Bryan Museum Exhibit: La Cruz Blanca

A special exhibit at Galveston’s Bryan Museum features items from the University of Houston Libraries Special Collections’ Leonor Villegas de Magnón Papers. A digital collection is available online.

Leonor Villegas de Magnón in front of a mirror, 1895. From the Leonor Villegas de Magnón Papers.

Leonor Villegas de Magnón in front of a mirror, 1895. From the Leonor Villegas de Magnón Papers.

Magnón, a Mexican citizen and life-long resident of Laredo, Texas, was a trailblazer and leading force on a variety of issues related to Mexicans and Mexican-Americans. Among her many accomplishments, Magnón founded and financed La Cruz Blanca (The White Cross) to provide more organized medical assistance to soldiers wounded in the Mexican Revolution. More details on this work can be found in her autobiography, La Rebelde (The Lady Rebel). In the years after the Revolution, Magnón opened a bilingual school for children and contributed to female civic organizations in the US and Mexico, traveling back and forth from Laredo until her death in 1955.

“It’s fantastic that more people are getting to know about the Magnón Papers and women’s contributions to history, said Lisa Cruces, Hispanic Collections archivist. “We hope that with the increase in awareness, more scholars will visit our archives and make use of this rich material.”

The new exhibit, which opened June 18, also includes artwork by Mexican painter Diego Rivera and other artifacts pertaining to the Mexican Revolution, loaned by museums, historical societies, and private collections.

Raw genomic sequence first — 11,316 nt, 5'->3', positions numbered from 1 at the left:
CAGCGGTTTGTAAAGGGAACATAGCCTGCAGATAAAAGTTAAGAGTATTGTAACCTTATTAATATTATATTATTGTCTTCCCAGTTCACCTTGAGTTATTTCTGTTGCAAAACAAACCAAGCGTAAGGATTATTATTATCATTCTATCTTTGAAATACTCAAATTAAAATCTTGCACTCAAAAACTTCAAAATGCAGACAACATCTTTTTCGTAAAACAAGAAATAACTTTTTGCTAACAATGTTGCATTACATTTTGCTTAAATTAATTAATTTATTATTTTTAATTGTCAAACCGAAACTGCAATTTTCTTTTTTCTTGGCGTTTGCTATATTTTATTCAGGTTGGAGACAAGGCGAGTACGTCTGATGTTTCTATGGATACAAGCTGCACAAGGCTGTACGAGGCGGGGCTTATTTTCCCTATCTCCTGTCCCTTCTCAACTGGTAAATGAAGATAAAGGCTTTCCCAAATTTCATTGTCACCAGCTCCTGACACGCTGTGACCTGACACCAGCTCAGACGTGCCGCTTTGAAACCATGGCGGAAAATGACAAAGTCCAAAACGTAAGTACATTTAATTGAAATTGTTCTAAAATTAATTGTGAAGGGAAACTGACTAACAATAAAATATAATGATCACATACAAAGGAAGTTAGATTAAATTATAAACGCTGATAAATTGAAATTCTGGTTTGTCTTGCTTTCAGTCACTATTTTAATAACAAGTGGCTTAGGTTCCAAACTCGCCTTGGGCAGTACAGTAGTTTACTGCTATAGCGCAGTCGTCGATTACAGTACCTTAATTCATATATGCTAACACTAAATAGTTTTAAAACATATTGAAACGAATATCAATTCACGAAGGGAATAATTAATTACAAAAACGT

Posted on June 21st, 2016 by Esmeralda Fisher and filed under Announcements | Comments Off on Bryan Museum Exhibit: La Cruz Blanca

Houston History Exhibit Opens at UH Libraries

A new exhibit documenting the rich narrative of Houston’s past opens in June at University of Houston Libraries.

Houston History: Archives, Magazine and Oral History is the visual representation of the Welcome Wilson Houston History Collaborative (formerly known as the Houston History Project), a joint effort designed to expand and improve research on historical perspectives of Houston.

The exhibit illustrates a unique collective endeavor that developed from the vision of Joe Pratt, Cullen Professor of History and Business at UH. In 2003, Pratt moved the Houston History magazine from Houston Public Library to UH, and recognized the opportunity in establishing an archive and oral history repository, in tandem with the publication, to inform and perpetuate scholarship in public history.


Landscape architect Arthur Comey’s urban plan for the City of Houston, circa 1912.